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31 January 2005 @ 08:32 pm
Uncle G-funk's adventures in Japanese cooking  
Because I want my vegetable selection during the week to be something other than "all broccoli, all the time", because I love Japanese food, and because I was getting rid of a cold today, I went puttering around online for soup recipes. I adapted one from some random low-carb site into this:

8 cups mushroom broth
3/4 pound daikon radish, peeled and chopped into small chunks
2 cups bok choy, chopped up
1 pound firm tofu, sliced
About a tablespoon of fresh ginger, minced
2 eggs, beaten
Green onions, chopped (just use however much you like as a garnish)
Sesame oil
Soy sauce

Bring the broth, daikon, and ginger to a boil and then simmer for 20 minutes or until the daikon is tender. While the daikon cooks, stir-fry the tofu over medium heat in the soy sauce and sesame oil. After it's done, bring the soup back to a boil, add the bok choy, and boil for 5 minutes. At some point while the soup is still boiling, drizzle in the beaten egg and add the tofu. Serve with green onions sprinkled on top.

This recipe makes about six hearty bowls of soup. I don't have approximate numbers for the caloric content and macronutrient balance of a serving, but I can tell you that virtually all of the protein and fat comes from the tofu and eggs, and the veggies are very low-cal and low-carb.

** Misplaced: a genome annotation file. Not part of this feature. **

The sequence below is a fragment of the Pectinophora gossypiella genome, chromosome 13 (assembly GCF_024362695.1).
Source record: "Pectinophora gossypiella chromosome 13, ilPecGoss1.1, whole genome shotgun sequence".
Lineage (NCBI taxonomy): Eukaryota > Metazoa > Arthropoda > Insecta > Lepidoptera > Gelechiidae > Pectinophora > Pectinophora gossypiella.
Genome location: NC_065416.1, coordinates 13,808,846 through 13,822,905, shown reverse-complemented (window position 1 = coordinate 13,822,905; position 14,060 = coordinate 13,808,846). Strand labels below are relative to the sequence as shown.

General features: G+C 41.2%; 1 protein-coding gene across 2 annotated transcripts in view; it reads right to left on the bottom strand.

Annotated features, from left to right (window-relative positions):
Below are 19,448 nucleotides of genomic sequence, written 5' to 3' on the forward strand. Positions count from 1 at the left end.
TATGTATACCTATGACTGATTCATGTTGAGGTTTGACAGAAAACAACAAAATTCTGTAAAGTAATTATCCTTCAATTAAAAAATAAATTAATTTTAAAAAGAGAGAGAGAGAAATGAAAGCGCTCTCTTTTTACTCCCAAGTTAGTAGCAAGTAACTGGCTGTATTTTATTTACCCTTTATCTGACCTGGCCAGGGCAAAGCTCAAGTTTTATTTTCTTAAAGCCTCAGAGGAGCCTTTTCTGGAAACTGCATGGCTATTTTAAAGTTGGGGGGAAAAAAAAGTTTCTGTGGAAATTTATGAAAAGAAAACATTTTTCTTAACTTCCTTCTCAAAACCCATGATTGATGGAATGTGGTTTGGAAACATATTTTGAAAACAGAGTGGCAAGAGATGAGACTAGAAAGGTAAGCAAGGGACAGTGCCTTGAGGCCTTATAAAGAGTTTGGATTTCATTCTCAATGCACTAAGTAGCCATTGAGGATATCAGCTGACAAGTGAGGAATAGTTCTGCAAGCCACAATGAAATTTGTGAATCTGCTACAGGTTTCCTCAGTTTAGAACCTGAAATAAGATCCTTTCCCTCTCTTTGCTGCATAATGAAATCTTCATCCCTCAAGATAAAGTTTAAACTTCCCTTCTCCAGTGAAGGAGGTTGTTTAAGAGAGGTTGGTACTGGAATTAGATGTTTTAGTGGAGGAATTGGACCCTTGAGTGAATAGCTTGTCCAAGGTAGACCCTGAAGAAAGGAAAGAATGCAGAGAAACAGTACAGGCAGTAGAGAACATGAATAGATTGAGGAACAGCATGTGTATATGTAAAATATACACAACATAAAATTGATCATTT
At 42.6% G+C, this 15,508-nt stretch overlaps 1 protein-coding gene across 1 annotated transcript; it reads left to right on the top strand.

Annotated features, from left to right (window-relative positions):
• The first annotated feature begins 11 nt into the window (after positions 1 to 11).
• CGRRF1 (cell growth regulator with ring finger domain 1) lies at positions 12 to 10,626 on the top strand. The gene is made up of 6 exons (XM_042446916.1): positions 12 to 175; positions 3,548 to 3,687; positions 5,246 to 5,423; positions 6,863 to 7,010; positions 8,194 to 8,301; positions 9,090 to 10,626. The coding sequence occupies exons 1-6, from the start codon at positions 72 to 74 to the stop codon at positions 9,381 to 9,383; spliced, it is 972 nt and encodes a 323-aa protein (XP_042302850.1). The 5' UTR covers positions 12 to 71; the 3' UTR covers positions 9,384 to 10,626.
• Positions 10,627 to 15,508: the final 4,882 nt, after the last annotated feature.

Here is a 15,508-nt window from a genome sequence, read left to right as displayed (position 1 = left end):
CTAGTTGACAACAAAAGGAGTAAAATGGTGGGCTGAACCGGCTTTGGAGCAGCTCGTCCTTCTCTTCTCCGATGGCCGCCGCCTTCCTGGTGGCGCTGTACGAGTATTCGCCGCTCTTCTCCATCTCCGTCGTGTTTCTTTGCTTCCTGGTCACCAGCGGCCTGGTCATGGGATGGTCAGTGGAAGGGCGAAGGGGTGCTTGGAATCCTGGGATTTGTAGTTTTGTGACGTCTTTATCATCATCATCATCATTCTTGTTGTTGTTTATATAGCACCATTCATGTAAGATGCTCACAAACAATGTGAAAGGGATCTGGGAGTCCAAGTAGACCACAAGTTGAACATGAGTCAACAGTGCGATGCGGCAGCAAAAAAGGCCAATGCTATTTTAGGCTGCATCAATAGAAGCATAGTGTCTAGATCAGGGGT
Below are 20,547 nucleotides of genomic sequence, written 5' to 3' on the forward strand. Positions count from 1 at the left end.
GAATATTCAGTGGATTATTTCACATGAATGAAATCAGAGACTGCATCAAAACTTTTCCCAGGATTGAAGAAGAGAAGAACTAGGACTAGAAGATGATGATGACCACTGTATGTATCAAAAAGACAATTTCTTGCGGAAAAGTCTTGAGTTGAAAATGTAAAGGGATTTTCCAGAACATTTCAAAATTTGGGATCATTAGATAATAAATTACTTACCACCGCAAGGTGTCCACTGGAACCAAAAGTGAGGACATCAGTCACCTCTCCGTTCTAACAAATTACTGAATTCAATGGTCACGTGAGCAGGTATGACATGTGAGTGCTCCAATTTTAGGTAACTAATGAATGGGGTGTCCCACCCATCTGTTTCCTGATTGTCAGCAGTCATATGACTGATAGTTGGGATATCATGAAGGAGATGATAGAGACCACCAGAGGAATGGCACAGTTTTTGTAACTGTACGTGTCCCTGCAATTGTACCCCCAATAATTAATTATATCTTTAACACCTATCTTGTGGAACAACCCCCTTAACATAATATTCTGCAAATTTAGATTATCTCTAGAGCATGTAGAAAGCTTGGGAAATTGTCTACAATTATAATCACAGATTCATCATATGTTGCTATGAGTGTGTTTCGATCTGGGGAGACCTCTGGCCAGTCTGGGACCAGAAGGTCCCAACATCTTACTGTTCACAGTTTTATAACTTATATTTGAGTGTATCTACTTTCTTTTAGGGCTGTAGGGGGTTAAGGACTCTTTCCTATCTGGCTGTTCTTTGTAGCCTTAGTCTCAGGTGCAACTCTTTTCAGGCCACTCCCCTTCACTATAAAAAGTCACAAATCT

I'm quite happy with the way it turned out. (So happy, in fact, that I devoured three bowls.) Rando added some salt to his (the original recipe called for sea salt, but I didn't put any in because I didn't know how salty the broth was and I figured seasonings could always be added later if necessary), but other than that, he liked it too.

Current Mood: fullfull
Ungrateful Ninjauninja on February 1st, 2005 01:50 am (UTC)
Is there any particular kind of mushroom broth that you used? In any case, I'm thinking that I might just have to make myself a pot of that at some point. Mmmm...soup!
The Heavy Metal Matador: frylockrydain on February 1st, 2005 03:36 am (UTC)
I got the stuff that's sold in cartons in the organic/natural section of Wegmans. I can't remember the brand name offhand, but I'm pretty sure there was only one type of mushroom broth. I picked it out due to a combination of laziness, being anal about carb counts, and figuring that the mushroom flavor would go well with the rest of the soup ingredients because traditional Japanese soup stock is made with mushrooms.
teh j00j00licious on February 1st, 2005 02:09 am (UTC)
Teh j0sh says "I'm not particularly fond of mushrooms."

Well poopy on him! I think it sounds *drools a la Homer* Whadaya think of daikon? I've only ever had it pickled (in sushi, quite nice). Now I have to go find that cookbook I was telling you about and see what else one can do with it. ^^
The Heavy Metal Matador: frylockrydain on February 1st, 2005 03:48 am (UTC)
Tell teh j0sh that you could certainly make the soup with a different kind of broth. I used mushroom because *points to response to Craig above*.

The daikon was great. Not only is it a nifty vegetable, it wound up with a turnip-like taste and texture when cooked...and I've always liked turnips. Daikon is quite versatile, so I'm sure there are lots of other recipes that I'll want to try. I still have a chunk of one left over from today. *makes a mental note to Google some more later*
axiasaga on February 1st, 2005 03:36 am (UTC)